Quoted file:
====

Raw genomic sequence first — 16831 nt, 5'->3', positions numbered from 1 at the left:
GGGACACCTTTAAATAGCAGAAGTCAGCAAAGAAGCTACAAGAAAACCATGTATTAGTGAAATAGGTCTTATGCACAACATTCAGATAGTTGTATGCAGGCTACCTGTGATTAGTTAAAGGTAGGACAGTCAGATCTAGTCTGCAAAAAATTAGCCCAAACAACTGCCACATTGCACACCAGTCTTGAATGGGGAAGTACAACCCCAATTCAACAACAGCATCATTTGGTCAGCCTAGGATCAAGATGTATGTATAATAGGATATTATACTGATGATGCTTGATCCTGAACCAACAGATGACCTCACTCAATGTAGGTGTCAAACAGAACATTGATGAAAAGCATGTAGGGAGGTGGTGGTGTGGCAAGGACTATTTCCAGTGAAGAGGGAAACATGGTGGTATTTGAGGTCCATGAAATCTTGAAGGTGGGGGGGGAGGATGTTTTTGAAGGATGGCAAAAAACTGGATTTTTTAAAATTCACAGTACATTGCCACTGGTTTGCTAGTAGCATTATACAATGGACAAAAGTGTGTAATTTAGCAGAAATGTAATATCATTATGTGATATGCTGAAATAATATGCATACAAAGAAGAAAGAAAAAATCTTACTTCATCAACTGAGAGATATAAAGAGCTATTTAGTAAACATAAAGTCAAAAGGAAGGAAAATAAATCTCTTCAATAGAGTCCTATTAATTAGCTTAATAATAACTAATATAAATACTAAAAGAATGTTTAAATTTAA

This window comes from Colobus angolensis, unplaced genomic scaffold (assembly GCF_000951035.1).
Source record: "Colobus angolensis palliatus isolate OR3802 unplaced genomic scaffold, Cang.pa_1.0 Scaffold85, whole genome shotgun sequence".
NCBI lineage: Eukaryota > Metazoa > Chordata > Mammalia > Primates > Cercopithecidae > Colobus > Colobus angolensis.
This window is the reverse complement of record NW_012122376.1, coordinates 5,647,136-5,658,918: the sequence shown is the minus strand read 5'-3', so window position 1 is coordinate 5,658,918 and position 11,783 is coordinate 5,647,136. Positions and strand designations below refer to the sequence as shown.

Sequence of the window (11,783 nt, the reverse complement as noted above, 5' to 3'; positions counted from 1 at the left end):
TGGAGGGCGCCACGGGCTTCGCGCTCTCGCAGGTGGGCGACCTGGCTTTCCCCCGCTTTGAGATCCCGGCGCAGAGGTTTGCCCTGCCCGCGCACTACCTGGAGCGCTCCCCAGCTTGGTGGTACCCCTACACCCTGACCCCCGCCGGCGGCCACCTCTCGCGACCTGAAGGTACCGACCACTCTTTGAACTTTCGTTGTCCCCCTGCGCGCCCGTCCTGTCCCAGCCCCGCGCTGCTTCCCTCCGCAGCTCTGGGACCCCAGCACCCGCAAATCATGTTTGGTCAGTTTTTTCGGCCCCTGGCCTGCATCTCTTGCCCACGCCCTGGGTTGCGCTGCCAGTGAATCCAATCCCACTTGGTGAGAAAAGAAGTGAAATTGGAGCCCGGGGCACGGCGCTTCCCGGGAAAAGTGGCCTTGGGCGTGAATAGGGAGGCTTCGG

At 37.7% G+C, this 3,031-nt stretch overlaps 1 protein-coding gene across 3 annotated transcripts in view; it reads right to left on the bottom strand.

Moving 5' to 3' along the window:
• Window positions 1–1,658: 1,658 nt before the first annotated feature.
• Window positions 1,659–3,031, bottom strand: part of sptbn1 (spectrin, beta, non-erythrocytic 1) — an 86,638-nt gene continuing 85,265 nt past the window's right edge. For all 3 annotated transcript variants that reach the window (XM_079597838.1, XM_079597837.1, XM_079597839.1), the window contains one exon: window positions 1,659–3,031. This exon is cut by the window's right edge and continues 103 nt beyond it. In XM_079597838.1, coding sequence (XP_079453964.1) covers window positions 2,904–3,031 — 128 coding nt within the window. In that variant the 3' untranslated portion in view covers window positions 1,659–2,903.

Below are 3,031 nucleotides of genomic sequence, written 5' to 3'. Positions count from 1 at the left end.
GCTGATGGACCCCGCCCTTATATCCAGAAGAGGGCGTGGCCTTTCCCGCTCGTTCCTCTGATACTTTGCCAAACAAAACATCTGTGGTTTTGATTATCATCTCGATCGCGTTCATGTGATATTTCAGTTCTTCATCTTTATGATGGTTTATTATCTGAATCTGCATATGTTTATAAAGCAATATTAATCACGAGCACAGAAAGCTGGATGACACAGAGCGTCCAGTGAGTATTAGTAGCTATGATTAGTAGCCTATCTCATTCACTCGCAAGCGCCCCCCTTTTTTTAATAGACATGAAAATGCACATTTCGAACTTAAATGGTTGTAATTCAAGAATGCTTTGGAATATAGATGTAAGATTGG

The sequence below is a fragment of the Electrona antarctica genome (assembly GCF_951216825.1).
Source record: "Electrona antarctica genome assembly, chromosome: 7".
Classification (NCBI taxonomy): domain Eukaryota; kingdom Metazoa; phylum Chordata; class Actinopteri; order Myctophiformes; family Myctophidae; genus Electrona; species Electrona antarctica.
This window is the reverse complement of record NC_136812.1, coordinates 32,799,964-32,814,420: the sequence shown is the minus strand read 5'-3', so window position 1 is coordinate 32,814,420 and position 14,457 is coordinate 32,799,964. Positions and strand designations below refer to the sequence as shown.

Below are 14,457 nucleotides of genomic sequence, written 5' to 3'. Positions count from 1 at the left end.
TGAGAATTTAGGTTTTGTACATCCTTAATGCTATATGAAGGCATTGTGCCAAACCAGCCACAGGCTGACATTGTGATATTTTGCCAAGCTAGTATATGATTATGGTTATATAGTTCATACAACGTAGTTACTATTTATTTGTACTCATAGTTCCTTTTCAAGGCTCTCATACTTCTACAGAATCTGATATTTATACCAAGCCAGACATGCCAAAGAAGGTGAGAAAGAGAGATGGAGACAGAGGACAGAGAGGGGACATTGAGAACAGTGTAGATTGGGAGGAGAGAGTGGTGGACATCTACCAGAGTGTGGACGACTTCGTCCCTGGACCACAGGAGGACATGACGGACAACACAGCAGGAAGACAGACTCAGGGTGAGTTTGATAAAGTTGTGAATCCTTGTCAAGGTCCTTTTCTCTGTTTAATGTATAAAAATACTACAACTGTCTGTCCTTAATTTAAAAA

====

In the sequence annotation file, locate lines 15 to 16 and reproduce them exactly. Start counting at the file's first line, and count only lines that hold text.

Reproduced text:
The sequence below is a fragment of the Electrona antarctica genome (assembly GCF_951216825.1).
Source record: "Electrona antarctica genome assembly, chromosome: 7".